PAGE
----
A Visit to Beer

The Jurassic Coast stretches for some 95 miles from Studland Bay in Dorset to Exmouth in East Devon and is said to reveal 185 million years of the Earth’s history. It was awarded UNESCO status in 2001 and is well known as a site rich in prehistoric remains.

Many people have heard about Mary Anning and go there hoping to find a fossil on the beach. Mary was born in 1799 in Lyme Regis and often went fossil collecting with her father and brother. At the age of 12, Mary discovered the first complete Ichthyosaur skeleton, and it is showcased at the London Natural History Museum. My Great, Great, Grandfather, George Summerhays, was born in Lyme Regis in 1811; I wonder if he knew Mary, or ever went fossil hunting with her?

The village of Beer is situated on the Jurassic Coast. It faces Lyme Bay and is a little over a mile west of the town of Seaton. Beer has long been a favourite spot for my family and few years pass by without my husband and myself going there at least for the day. There is nothing better than enjoying a fresh crab sandwich and a cuppa on the beach. No polystyrene cups here – it is served in a china mug.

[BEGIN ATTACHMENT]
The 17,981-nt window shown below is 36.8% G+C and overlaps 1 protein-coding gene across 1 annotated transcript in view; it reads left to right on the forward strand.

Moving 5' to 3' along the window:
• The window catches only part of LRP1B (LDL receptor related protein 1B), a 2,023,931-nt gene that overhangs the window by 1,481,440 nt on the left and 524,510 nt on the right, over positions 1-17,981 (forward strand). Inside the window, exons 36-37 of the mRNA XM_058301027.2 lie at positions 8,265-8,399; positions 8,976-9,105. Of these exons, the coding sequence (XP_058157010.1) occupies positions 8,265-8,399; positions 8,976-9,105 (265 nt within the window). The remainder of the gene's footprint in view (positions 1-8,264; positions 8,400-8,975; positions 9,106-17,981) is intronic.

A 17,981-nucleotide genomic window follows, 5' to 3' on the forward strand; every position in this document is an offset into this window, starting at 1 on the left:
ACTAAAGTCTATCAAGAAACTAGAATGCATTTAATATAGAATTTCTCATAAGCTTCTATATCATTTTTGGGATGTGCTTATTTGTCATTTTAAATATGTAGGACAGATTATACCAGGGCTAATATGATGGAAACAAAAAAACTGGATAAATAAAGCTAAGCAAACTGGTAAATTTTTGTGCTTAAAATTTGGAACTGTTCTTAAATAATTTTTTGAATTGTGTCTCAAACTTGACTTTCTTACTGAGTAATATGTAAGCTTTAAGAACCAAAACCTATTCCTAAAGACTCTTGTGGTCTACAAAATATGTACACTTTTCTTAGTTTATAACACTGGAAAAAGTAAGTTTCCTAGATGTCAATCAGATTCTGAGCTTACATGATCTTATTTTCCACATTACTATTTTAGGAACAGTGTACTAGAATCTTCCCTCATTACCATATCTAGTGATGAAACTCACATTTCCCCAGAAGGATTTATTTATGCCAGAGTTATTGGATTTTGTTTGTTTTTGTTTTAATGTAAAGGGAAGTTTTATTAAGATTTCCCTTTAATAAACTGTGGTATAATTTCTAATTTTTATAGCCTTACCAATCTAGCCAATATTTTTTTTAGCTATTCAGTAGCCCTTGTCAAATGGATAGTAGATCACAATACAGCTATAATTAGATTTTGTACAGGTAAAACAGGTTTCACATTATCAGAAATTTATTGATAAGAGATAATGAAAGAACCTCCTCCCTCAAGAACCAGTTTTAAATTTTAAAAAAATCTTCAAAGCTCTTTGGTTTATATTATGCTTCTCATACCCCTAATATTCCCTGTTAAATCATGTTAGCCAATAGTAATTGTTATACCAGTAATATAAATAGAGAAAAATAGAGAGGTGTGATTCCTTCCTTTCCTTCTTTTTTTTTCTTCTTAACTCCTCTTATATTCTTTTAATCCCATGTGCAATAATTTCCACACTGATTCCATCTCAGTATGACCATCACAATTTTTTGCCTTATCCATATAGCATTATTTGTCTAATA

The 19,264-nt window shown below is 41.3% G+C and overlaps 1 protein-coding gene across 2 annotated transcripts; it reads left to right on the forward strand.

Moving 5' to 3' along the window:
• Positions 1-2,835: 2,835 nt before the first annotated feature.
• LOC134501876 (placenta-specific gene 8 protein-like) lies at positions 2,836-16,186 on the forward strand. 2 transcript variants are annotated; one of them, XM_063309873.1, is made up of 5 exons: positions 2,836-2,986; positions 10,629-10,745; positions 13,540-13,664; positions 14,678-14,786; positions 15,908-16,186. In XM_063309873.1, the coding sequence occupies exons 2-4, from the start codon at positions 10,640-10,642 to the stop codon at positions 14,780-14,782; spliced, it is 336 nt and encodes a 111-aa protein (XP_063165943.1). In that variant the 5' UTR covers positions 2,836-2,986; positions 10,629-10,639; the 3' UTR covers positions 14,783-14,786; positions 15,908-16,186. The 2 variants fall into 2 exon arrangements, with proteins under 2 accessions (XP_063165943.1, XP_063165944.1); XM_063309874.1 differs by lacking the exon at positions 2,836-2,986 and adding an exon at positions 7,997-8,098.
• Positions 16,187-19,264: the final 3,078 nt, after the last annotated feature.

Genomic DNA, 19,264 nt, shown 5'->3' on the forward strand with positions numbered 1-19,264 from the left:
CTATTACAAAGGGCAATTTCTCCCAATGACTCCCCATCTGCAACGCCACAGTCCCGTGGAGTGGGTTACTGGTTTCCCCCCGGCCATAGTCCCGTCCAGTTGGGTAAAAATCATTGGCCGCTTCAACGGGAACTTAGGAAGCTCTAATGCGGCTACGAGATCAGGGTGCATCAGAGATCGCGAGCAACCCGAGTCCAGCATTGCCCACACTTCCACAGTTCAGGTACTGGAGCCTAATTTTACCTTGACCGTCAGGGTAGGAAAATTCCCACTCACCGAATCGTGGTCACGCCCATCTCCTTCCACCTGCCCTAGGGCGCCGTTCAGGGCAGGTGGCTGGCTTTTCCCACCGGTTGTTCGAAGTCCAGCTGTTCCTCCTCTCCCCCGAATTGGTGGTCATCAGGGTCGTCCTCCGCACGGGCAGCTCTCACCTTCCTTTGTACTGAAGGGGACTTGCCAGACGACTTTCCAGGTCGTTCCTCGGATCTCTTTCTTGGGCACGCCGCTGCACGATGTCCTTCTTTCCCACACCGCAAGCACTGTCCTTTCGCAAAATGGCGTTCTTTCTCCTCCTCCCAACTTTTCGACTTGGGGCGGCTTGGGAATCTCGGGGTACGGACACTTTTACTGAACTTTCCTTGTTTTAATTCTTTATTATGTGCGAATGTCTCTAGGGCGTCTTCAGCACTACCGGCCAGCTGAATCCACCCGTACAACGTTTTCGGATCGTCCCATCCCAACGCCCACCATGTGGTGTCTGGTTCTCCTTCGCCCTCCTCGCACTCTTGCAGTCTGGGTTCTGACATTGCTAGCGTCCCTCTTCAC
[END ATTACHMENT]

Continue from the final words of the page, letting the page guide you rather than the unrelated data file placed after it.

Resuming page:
My husband, Bryan, originally came from Leicester and as a child, he was fortunate to holiday in Beer most years with his best friend. He was telling me recently that one year, his friend’s family stayed there for two weeks and took Bryan with them. Bryan’s family then spent the following fortnight there and his friend stayed with them. How lucky were those boys to get four weeks’ holiday!